Off the field, the Sunderland board have worked hard to give SAFC Women a chance of returning to the Women’s Super League after we were bought out of it in 2018.
Since gaining promotion to the Championship a couple of years ago, they have turned the role of manager into a permanent position, allowing for more time to be set aside to work on tactics and player recruitment.
In addition, they have also invested a lot of time in player development, with the Lasses boasting an array of young, exciting English talent. This maintains our tradition of producing players of such class, in the shape of Jill Scott, Steph Houghton, Lucy Bronze and Beth Mead, to name a few.
One thing that Sunderland AFC Women have always struggled with, however, is attendances.
When games were held at Eppleton, they would often play in front of small crowds, but after the excitement and success of the Women’s Euros, it became the perfect opportunity for the game to grow and to reach new audiences.
People were initially confused when Birmingham City Women announced they were playing their game at the Stadium of Light because the men’s team were playing Norwich in the Championship on the same day. However, somewhat belatedly, we eventually got round to letting people know about it.
WEARSIDE DOUBLE-HEADER! ️ @SAFCWomen and Sunderland AFC will take to the field at the Stadium of Light on Saturday 27 August!— Sunderland AFC Women (@SAFCWomen) August 16, 2022
Secure your seat now
Previously, we hosted a pre-season game against Nottingham Forest for which entry was free. That encouraged around 1,000 people to go and support the Lasses, but to try and pack a 49,000 seater stadium was a big ask.
One of the main reasons for the failure of the double-header was the lack of marketing and thought process for the event.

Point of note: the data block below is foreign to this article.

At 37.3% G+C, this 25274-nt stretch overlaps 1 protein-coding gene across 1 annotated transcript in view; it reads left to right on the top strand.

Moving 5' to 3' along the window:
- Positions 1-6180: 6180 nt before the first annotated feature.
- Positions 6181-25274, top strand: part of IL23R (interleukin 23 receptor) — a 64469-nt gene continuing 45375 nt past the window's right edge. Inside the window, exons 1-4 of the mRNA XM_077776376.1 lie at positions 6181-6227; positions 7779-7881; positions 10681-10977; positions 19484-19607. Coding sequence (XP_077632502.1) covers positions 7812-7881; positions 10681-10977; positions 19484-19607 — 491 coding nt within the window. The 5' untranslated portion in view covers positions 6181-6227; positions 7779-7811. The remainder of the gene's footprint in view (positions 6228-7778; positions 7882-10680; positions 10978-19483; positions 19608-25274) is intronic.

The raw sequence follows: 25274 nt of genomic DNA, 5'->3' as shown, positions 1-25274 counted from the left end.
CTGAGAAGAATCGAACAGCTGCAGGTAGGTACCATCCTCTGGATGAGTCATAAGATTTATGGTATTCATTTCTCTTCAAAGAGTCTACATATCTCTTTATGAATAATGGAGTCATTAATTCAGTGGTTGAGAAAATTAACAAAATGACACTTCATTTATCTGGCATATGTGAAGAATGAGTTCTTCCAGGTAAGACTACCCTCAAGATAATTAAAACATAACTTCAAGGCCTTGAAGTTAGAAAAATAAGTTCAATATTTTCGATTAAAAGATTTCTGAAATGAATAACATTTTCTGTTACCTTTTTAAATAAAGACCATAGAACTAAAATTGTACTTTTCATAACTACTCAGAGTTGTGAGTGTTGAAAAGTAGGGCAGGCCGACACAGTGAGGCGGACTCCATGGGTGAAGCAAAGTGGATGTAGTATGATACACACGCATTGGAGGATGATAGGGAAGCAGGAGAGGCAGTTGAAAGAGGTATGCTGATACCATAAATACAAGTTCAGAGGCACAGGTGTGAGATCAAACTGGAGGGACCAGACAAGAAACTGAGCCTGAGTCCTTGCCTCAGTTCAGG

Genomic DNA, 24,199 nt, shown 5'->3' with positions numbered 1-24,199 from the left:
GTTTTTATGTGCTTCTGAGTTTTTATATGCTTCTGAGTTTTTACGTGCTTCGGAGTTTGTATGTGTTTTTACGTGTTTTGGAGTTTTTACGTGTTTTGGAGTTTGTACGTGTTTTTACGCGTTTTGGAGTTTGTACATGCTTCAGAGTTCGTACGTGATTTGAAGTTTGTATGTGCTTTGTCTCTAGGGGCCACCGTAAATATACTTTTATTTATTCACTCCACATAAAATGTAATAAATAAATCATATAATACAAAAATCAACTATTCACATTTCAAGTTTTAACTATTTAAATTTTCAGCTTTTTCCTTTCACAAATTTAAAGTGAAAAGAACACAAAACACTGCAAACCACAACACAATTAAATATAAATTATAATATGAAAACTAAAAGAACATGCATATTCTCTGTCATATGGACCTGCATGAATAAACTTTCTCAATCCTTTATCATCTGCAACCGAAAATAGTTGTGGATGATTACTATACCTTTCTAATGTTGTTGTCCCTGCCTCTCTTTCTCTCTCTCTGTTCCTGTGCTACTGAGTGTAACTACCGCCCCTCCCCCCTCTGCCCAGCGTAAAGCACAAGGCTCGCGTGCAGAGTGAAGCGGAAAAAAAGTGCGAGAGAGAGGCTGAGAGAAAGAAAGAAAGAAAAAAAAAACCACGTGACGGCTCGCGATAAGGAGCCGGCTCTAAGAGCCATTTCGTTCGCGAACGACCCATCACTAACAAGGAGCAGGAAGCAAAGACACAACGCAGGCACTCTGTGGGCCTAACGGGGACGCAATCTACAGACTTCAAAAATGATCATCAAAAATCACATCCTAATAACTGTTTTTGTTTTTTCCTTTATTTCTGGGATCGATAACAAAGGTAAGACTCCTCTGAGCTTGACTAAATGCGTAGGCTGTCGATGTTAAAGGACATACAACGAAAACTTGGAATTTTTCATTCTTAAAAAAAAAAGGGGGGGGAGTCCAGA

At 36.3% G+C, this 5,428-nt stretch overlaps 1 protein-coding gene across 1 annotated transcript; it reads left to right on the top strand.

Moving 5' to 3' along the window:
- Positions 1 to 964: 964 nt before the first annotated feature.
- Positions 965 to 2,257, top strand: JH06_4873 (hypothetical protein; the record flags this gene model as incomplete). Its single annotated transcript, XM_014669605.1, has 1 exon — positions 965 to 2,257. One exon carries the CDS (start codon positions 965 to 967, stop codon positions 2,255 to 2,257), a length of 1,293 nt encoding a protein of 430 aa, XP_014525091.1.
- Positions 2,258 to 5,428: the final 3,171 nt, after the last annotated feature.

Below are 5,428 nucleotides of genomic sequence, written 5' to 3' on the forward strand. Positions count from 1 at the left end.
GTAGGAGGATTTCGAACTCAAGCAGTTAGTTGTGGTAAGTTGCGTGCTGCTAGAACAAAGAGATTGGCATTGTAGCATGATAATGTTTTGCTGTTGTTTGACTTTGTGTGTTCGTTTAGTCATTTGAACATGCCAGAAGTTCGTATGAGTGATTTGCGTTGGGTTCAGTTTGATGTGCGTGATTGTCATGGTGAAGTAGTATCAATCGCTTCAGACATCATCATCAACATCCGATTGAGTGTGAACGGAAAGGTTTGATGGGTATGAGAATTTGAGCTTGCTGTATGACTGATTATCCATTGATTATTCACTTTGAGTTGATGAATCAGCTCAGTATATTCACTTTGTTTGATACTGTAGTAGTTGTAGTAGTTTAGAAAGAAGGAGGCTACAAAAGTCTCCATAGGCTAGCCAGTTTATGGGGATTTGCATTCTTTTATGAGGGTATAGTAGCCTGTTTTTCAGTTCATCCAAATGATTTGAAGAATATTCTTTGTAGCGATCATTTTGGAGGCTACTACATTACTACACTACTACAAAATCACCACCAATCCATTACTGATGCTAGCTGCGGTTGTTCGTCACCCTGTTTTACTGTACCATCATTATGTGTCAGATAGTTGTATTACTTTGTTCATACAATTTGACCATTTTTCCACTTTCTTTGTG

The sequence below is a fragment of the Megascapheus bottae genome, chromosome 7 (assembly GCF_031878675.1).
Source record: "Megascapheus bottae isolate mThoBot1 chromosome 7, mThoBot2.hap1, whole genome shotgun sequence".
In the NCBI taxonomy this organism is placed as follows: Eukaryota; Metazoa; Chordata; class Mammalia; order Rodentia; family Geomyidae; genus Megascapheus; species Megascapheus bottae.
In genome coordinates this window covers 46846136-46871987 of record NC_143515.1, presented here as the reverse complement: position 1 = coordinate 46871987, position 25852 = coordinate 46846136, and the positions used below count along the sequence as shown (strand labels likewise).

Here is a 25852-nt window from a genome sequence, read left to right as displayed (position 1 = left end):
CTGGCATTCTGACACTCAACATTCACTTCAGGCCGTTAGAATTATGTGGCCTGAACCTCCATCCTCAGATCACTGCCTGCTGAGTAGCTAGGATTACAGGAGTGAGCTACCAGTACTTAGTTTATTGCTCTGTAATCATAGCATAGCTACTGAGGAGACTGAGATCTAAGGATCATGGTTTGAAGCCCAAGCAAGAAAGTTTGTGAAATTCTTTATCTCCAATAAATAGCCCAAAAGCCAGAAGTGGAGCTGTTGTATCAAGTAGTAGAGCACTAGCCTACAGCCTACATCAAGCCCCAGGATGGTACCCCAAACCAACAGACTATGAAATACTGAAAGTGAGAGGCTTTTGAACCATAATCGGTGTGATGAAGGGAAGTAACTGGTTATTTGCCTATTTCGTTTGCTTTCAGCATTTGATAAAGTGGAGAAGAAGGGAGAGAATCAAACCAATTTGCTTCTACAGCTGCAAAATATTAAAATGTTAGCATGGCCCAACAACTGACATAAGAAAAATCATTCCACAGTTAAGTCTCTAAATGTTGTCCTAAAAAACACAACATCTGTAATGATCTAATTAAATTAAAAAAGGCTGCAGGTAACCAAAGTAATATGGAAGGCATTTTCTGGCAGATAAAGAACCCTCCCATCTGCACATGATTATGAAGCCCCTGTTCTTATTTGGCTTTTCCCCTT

During the fourteen days after announcing it, the club had plenty of opportunities to advertise the event, whether that was to people in the local area through youth groups, or online with digital content that would have enticed people to stay for the Lasses. As it was, there simply wasn’t enough media attention, and the event wasn’t pushed enough by the club.
This set up a disappointing afternoon during which less than 1,300 people stayed behind to watch the second game, and the club also didn’t do enough to plug the gap between the men’s game finishing and the women’s starting.
After a 0-1 defeat at the hands of the Canaries, the last thing people wanted to do was sit around and wait an hour and a half in the stadium with watered-down pints, overpriced food and a dodgy PA system blasting out rock music. They could’ve had local musicians in the concourse providing some sort of entertainment and there needed to be more for the kids to enjoy while they waited for kickoff.
Another reason that the vast majority didn’t stay behind was the fact that the men lost their game. In fairness, there’s not much the staff could’ve done about this, but they should've used their common sense.
For the event to have been a success, they should have either put the men on first in a game they would’ve most likely won, or put the women’s team on first, to entice people into the ground for some added entertainment.
With the Lads’ game being broadcast on Sky Sports, the latter was impossible logistically, but the club should have envisaged exactly what would’ve happened if the men lost. Who knows, if more people had stayed behind, the Lasses might not have got off to such a bad start!
The club will hopefully learn from this, and should they try the double header idea again, they need to advertise it properly, communicate effectively, and think smartly.